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Preliminary trial results:

UK: Aeroponic rolling benches result in uplift of 22% compared to hydroponics

“These trials provided us with a rare opportunity to test the first prototype’s integration and performance within an existing vertical farming facility. The preliminary growth cycles have provided us with initial design assurance, and proven functionality and produced some encouraging indicative growth results,” shares Temi Odanye, Aeroponic Rolling Bench Project Lead at LettUs Grow, a UK supplier of aeroponic indoor growing solutions.

In a new webinar episode, they get behind the science of Aeroponic Rolling Benches (ARB) with Temi Odanye (LettUs Grow’s ARB Engineering Project Lead), Oscar Davidson (Business Development Specialist), and Lucy Plowman (Technical Liaison Officer from Crop Health and Protection (CHAP). 

The first engineering trial has come to an end and Project Lead Temi is reflecting on the learnings from Stockbridge Technology Centre. On top of that, she demonstrates how LettUs Grow is bringing the feedback into its next development phase.

The trial: hydroponics vs aeroponics
In order to obtain results, five trials were held from November 2022, until February 2023 at Stockbridge Technology Centre (STC) and the CHAP Vertical Farming Development Centre (VFDC). During the trial period, various crops were cultivated such as micro radish, micro coriander, micro rocket and pea shoots. The growing media used were Growfelt and HollandBio Jute. The key aim of the research was to measure: the performance of aeroponics vs hydroponics, the hardware performance in an industrial setting, and obtain external operator feedback.

“It is clear how much effort and careful consideration has been put into the design of the ARBs and into their ease of integration within the CHAP Vertical Farming Development Centre. This has made operating the benches throughout microgreen production trials a simple and smooth process and has also given us the opportunity to trial novel aeroponic technology for the first time, alongside our existing ebb and flood hydroponic setup,” says Lucy Plowman, Technical Liaison Officer at CHAP. 

Temi shares that they obtained some positive results during the trial. For each of the final two trials, a total of 55 kilos were harvested from aeroponic benches. For the aeroponic benches, this equates to 4.5 kg per m2, whereas the hydroponic benches obtained 3.7 kg per m2. Meaning that the uplift of aeroponic benches vs hydroponics was 22%.

“As an engineering team, it’s incredibly useful to test our prototypes right at the beginning and get feedback on it. We really want to ensure that our design is not only fit for purpose from an engineering integration perspective but also efficient from a growing and operational perspective. Getting direct feedback from companies that are using the product day in and day out is highly valuable,” Temi affirms.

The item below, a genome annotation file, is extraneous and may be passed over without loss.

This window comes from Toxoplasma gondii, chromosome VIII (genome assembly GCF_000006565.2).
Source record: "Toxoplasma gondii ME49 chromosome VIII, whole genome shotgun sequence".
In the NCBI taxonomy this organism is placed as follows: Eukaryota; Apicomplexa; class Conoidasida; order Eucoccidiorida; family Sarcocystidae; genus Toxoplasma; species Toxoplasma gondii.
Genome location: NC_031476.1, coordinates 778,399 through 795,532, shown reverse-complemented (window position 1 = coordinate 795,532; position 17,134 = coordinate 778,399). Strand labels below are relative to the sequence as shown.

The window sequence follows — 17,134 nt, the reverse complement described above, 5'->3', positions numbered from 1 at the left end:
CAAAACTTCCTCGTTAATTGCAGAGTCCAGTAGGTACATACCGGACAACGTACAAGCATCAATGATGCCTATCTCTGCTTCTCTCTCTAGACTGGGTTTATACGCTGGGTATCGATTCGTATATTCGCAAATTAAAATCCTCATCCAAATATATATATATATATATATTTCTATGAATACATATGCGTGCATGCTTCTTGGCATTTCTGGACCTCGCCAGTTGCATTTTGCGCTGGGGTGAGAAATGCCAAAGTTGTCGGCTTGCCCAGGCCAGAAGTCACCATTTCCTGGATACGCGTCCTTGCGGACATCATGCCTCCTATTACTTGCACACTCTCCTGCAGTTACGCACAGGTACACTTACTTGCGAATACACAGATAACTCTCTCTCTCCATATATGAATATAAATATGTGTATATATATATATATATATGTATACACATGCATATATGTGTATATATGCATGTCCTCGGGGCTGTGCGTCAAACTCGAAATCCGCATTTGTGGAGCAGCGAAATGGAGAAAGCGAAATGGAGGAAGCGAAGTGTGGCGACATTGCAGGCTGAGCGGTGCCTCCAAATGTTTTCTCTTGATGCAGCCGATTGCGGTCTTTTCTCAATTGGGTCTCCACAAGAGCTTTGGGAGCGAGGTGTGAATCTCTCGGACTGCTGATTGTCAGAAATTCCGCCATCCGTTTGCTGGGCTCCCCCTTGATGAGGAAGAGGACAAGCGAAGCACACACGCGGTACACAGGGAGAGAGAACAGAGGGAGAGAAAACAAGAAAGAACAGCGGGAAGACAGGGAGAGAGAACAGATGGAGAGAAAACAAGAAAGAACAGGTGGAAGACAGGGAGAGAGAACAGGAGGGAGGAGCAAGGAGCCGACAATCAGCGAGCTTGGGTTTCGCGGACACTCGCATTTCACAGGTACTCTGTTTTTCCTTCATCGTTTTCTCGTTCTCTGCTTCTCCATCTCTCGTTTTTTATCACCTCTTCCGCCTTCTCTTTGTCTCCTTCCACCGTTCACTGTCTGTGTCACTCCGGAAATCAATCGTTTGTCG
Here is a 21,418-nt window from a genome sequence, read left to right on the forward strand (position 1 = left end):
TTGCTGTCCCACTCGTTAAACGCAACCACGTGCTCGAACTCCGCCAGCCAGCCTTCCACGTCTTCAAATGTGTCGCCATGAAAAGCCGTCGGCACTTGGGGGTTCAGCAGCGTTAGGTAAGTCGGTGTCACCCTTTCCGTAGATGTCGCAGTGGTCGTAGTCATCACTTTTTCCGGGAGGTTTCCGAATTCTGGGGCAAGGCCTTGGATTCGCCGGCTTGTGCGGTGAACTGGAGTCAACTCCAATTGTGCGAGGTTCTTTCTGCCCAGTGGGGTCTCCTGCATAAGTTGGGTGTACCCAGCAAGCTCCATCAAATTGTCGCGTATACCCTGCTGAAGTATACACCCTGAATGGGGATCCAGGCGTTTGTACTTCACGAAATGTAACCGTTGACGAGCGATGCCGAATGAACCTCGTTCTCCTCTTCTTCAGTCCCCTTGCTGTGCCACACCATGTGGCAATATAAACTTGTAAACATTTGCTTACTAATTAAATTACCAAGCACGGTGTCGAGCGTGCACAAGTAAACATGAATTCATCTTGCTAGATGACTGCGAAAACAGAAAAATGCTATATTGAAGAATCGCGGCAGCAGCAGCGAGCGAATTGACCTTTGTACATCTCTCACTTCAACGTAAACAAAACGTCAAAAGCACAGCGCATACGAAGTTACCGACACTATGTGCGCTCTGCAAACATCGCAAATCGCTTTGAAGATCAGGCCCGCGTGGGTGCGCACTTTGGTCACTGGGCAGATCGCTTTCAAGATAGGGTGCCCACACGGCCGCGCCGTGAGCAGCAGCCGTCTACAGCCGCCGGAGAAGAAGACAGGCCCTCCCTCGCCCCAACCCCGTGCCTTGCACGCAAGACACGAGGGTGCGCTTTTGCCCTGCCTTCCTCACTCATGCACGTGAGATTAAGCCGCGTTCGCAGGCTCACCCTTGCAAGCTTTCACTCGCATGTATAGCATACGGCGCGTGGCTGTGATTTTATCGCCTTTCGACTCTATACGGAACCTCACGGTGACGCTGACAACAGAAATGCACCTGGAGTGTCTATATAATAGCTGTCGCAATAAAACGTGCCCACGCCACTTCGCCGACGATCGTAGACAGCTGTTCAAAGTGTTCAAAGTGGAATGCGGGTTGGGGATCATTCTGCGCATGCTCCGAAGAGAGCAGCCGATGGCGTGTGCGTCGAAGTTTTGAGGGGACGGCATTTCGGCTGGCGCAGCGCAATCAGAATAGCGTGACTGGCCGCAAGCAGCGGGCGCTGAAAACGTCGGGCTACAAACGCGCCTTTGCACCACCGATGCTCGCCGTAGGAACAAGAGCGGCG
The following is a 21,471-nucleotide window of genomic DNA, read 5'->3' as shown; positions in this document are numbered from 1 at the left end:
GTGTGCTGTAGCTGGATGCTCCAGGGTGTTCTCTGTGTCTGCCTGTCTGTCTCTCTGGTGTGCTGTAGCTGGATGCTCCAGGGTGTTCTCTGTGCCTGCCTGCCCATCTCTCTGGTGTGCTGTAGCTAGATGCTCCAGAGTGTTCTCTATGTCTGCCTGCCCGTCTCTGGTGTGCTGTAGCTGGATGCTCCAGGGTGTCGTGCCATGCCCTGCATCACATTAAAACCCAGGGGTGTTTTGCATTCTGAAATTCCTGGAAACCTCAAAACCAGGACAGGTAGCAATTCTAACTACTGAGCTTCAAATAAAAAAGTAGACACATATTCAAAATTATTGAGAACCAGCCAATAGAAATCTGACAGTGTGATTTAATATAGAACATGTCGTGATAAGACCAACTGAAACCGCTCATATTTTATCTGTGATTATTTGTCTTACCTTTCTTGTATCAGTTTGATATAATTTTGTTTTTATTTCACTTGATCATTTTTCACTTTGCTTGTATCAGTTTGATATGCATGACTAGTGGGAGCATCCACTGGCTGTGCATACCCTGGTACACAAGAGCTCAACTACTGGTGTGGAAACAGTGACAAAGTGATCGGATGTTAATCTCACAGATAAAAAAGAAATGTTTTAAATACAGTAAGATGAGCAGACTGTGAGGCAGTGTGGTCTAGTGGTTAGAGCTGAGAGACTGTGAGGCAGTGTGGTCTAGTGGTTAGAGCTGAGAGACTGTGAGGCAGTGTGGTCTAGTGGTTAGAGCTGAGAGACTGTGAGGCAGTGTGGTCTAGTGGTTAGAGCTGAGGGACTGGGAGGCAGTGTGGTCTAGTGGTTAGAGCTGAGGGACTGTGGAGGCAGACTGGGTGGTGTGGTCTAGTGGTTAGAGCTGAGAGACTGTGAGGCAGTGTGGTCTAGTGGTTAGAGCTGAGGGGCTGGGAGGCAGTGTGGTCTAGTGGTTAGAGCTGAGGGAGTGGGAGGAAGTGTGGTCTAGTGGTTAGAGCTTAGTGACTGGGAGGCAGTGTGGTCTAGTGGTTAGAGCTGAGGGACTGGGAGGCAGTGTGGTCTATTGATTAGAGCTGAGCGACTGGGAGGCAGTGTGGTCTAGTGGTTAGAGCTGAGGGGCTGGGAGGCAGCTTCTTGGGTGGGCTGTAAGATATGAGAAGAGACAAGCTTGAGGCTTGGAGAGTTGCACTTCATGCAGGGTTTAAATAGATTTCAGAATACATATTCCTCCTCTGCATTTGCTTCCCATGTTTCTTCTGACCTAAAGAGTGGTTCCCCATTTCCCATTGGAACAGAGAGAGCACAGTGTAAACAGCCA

Promising takeaways
The physical integration of the rolling benches with the existing infrastructure in the VFDC was set up within a day. Seamlessly, the benches rolled into the system. In this particular trial, a length of ~15m of conductor rails were tested. As Temi explains, this is a means of distributing power along the test chamber without the use of fixed cables. This allows the benches to be powered in any location along the rails. For the electrical efficiency along this length, the team has seen negligible losses, demonstrating it’s a highly efficient power distribution concept.

Looking at the yield, the improvements with a first-of-its-kind prototype are really encouraging, according to Temi. “A particular focus in the current design is to ensure that the latest product can accommodate and integrate well with standard industry matting and plug plant trays.” On top of that, the electrical contacts design will be modified. Finally, recipe optimization is another focus to ensure the irrigation is specifically suited to larger benching products.

Development journey
LettUs Grow is undertaking a series of follow-up pilot programs. “It’s important to us to work in situ with growers, we know each growing environment is different. Having a two-way process is key for those early-stage adopters to see the benefit of aeroponics within their own environment,” Business Development Specialist Oscar Davidson concluded.

For more information:
Lucy Mitchell-Skone
Product Marketing Officer
LettUs Grow
Email: [email protected]